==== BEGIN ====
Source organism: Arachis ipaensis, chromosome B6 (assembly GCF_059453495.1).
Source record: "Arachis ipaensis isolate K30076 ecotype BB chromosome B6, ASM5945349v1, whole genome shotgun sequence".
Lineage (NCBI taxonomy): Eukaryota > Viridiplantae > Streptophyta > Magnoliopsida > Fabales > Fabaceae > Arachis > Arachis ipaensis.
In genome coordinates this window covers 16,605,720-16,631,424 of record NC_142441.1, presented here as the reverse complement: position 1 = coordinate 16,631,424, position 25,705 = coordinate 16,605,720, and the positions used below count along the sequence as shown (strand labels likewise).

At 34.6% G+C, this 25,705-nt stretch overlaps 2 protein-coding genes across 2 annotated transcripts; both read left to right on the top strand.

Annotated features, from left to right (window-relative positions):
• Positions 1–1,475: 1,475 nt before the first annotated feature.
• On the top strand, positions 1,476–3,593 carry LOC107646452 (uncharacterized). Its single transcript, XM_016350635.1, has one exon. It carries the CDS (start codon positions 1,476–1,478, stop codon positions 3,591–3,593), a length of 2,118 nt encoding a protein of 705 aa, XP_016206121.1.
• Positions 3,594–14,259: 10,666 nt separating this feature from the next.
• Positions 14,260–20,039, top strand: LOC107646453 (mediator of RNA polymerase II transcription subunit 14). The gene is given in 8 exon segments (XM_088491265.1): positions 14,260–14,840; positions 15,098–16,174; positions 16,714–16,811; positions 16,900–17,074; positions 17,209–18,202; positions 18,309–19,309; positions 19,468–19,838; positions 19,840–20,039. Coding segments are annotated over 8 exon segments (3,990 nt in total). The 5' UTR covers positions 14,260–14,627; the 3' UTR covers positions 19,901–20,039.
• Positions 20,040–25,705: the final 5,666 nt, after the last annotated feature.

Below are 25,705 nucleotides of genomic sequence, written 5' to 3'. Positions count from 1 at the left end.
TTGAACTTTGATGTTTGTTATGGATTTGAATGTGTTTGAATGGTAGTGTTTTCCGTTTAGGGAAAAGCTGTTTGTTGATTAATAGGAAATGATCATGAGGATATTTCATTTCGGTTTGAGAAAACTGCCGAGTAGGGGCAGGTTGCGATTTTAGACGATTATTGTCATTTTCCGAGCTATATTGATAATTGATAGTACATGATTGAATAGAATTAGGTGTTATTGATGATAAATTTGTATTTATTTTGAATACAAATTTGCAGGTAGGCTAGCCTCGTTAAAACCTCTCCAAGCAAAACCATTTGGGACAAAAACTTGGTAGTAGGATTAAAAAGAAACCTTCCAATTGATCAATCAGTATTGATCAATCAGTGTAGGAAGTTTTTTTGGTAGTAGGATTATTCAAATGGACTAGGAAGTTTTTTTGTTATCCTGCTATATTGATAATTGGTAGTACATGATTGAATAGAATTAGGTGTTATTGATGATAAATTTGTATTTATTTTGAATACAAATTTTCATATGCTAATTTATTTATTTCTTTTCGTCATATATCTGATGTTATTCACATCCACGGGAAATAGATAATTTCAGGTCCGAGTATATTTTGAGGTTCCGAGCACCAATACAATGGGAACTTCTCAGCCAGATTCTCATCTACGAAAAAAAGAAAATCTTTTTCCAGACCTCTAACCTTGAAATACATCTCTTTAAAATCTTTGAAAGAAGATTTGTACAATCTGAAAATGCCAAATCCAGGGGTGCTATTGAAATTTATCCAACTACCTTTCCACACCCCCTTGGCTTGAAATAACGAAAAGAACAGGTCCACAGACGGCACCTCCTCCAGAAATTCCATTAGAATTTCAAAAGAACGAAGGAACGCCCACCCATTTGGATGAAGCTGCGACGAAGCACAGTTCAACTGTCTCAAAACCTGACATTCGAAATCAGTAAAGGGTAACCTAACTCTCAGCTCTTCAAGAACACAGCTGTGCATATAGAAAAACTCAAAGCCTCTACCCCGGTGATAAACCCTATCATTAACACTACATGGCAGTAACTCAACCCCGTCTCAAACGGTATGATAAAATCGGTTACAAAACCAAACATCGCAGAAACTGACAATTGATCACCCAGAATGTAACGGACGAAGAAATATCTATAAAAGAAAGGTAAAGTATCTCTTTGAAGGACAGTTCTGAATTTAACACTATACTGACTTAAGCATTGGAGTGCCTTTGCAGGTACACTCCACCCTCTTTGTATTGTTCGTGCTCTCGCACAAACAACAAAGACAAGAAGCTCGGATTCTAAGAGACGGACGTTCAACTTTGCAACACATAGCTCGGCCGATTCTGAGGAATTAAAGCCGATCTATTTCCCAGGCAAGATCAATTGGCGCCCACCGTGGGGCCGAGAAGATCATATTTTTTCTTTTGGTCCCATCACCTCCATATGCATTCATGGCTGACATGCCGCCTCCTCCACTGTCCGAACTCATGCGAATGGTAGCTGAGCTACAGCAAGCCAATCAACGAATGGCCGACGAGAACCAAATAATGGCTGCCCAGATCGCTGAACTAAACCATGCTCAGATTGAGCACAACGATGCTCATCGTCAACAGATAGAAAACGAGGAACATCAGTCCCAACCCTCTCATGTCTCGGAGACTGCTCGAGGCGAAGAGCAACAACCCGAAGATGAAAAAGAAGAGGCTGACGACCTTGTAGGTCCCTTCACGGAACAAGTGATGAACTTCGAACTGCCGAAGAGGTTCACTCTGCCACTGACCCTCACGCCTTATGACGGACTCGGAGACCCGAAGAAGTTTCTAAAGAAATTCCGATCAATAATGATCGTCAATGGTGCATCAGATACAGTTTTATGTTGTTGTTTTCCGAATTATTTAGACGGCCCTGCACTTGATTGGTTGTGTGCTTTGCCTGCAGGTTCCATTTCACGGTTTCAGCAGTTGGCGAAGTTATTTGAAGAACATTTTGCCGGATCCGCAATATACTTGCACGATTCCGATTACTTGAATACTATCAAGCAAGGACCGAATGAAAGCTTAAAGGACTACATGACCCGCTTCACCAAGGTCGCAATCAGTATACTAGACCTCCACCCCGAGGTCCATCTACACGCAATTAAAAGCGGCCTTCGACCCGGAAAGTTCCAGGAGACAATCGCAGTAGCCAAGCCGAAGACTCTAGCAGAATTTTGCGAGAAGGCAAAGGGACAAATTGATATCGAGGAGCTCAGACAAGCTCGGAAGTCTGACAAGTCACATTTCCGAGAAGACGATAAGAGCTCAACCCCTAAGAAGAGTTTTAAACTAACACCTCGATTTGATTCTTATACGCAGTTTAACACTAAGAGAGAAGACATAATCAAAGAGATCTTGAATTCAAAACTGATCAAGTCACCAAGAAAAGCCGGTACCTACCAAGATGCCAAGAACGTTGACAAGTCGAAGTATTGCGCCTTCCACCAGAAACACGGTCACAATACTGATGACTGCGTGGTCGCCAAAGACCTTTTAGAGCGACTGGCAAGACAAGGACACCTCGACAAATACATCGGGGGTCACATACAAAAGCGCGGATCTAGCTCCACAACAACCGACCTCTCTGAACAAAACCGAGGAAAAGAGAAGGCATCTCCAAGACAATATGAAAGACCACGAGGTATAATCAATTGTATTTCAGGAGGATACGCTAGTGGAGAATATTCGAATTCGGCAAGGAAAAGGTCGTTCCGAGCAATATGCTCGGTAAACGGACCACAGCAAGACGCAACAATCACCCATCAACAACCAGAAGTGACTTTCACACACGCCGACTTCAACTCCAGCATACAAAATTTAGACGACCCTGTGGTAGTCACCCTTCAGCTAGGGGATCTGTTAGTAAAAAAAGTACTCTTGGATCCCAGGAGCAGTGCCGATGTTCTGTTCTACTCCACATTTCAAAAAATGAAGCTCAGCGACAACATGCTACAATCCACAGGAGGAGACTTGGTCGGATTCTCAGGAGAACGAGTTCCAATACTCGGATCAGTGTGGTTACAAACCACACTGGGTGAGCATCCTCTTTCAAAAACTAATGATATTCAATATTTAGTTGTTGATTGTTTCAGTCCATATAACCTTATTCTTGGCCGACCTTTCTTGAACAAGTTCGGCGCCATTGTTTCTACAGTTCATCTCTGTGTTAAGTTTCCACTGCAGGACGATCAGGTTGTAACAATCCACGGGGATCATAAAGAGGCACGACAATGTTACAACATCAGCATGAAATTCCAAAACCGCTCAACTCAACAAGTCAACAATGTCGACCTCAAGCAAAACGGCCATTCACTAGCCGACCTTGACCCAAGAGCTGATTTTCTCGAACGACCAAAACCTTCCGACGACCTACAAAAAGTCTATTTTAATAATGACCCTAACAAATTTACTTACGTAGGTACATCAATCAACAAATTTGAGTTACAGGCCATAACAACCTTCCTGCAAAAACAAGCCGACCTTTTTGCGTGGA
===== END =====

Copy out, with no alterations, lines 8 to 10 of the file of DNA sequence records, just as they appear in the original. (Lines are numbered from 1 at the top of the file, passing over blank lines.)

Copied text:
• On the top strand, positions 1,476–3,593 carry LOC107646452 (uncharacterized). Its single transcript, XM_016350635.1, has one exon. It carries the CDS (start codon positions 1,476–1,478, stop codon positions 3,591–3,593), a length of 2,118 nt encoding a protein of 705 aa, XP_016206121.1.
• Positions 3,594–14,259: 10,666 nt separating this feature from the next.
• Positions 14,260–20,039, top strand: LOC107646453 (mediator of RNA polymerase II transcription subunit 14). The gene is given in 8 exon segments (XM_088491265.1): positions 14,260–14,840; positions 15,098–16,174; positions 16,714–16,811; positions 16,900–17,074; positions 17,209–18,202; positions 18,309–19,309; positions 19,468–19,838; positions 19,840–20,039. Coding segments are annotated over 8 exon segments (3,990 nt in total). The 5' UTR covers positions 14,260–14,627; the 3' UTR covers positions 19,901–20,039.